Peacebuilding Manual/Challenges in Peacebuilding
Challenges in Peacebuilding in Post-Conflict Countries
Organisations and community-based groups that implement activities/projects/initiatives aimed at achieving peace and development, especially amongst rural communities, face a number of challenges in bringing people on board new ways of resolving conflicts, building peace, furthering development, enhancing capacities, strengthening livelihoods. Some of these challenges are shared below:
Community readiness to new approaches. One of the major challenges in peacebuilding is the resistance of local communities to new approaches to peacebuilding, especially those that question traditional methods and demonstrate success through new perspectives and methodologies
Intangible results. It is difficult to measure or demonstrate the results of community peacebuilding, given that the focus is on building social and not material capital, and it is often difficult to measure the disputes or conflicts that are prevented. However, over time, greater security and lower levels of violence should be achieved, and research on past levels of insecurity would allow comparative analysis. Through appropriate evaluations, donors can be made aware of the project success stories and apprised of the most significant changes.
Gender. There are considerable challenges in incorporating women into peacebuilding programmes and ensuring that peacebuilding includes prevention of domestic violence. This is not only due to male dominance in Afghan community institutions but also the fact that often programmes envisage building the capacities of existing community institutions, rather than attempting to establish another layer of institutions. However, many NGO programmes manage successfully to promote the involvement of women in peacebuilding and their best practices could be replicated. OHW experience reveals that peacebuilding programmes result in improved attitudes towards women, fewer abuses against women, and reduced domestic violence. When such programmes are combined with capacity building in gender sensitivity for existing shuras and in alternative approaches, opportunities for women’s involvement in peacebuilding could expand.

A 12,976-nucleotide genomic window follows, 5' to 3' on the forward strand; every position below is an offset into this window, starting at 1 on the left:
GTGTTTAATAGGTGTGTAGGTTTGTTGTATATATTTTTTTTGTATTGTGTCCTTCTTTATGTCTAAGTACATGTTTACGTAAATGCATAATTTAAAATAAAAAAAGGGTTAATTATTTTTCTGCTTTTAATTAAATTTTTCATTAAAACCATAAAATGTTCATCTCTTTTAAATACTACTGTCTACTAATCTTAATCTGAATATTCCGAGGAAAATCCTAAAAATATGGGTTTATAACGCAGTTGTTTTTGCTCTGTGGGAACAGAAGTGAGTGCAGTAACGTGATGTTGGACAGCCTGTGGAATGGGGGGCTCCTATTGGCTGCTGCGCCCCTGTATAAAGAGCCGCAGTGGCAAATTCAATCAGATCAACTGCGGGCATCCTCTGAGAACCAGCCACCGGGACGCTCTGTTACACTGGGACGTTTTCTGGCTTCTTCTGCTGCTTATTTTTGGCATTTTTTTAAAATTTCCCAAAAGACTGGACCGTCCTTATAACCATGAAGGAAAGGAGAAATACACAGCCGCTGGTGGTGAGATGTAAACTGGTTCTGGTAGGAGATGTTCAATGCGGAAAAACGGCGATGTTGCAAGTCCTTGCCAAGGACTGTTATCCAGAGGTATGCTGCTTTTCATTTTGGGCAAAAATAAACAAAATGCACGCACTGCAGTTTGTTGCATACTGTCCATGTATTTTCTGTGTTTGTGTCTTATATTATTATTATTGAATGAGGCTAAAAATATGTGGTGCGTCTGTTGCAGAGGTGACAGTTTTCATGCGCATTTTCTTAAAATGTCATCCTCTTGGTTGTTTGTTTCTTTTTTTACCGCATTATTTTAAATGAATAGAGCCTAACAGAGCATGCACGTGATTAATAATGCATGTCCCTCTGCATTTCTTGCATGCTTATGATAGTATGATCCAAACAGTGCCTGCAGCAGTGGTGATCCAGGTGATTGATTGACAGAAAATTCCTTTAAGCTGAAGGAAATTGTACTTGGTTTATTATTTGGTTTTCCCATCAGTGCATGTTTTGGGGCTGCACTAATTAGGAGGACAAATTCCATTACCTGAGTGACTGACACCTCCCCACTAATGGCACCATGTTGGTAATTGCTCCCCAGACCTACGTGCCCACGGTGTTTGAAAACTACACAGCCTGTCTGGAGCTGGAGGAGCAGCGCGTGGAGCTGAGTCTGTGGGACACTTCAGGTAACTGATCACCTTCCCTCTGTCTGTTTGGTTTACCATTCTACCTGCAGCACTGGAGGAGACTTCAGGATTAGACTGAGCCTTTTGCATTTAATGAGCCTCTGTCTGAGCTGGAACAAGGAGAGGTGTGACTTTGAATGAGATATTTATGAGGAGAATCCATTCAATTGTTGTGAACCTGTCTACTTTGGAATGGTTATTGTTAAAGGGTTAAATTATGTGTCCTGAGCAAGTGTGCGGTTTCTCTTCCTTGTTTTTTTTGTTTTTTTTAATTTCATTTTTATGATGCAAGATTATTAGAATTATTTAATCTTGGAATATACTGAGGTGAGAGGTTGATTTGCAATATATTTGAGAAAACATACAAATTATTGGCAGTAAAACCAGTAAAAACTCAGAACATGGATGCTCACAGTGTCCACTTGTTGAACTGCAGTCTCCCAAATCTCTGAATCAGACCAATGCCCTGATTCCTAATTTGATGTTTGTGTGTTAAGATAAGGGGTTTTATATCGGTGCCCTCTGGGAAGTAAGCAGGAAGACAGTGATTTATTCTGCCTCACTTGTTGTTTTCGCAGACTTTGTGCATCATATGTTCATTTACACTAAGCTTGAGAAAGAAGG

Government involvement. In order to ensure the participation of the broadest possible spectrum of individuals in peacebuilding, it is important for a peacebuilding programme to have wide ownership, rather than being simply considered a government programme. A number of existing community peacebuilding in Afghanistan is undertaken by a range of actors in conjunction with civil society, community-based groups and local authorities.
Spoilers. It is possible that influential individuals, such as warlords, commanders, or politicians perceive peacebuilding as a threat to their positions, and try to impede or influence work in this sector.
Diversity. Afghanistan’s geographical diversity, and the wide range of conflict types, implies that the most effective type of peacebuilding will vary according to local circumstances and dynamics amongst ethnic communities.
Lack of capable human resources. There is a lack of competent individuals/implementing partners with experience of peacebuilding and a general lack of qualified and reliable human resources. Further, there is a lack of trained human resources in peacebuilding and conflict resolution, especially for conducting the training in rural communities.
Security, coverage, and effectiveness. High levels of insecurity greatly limit the extent to which peacebuilding programmes are implemented in Afghanistan. However, OHW is implementing peacebuilding programmes in relatively in insecure areas of Afghanistan, demonstrating that this could be accomplished on an incremental basis through established techniques such as using local partner organisations, engaging with community and tribal leaders, and demonstrating the value of peacebuilding by implementing the programme in areas adjacent to insecure areas.
Weather and access. In Afghanistan, access to remote areas absorbs time and resources; and weather conditions prevent work in rural areas during winter. These constraints apply to the majority of Afghan development programmes but sufficient donor fund support could help widen and improve their impact, such as for reliable transportation to remote areas.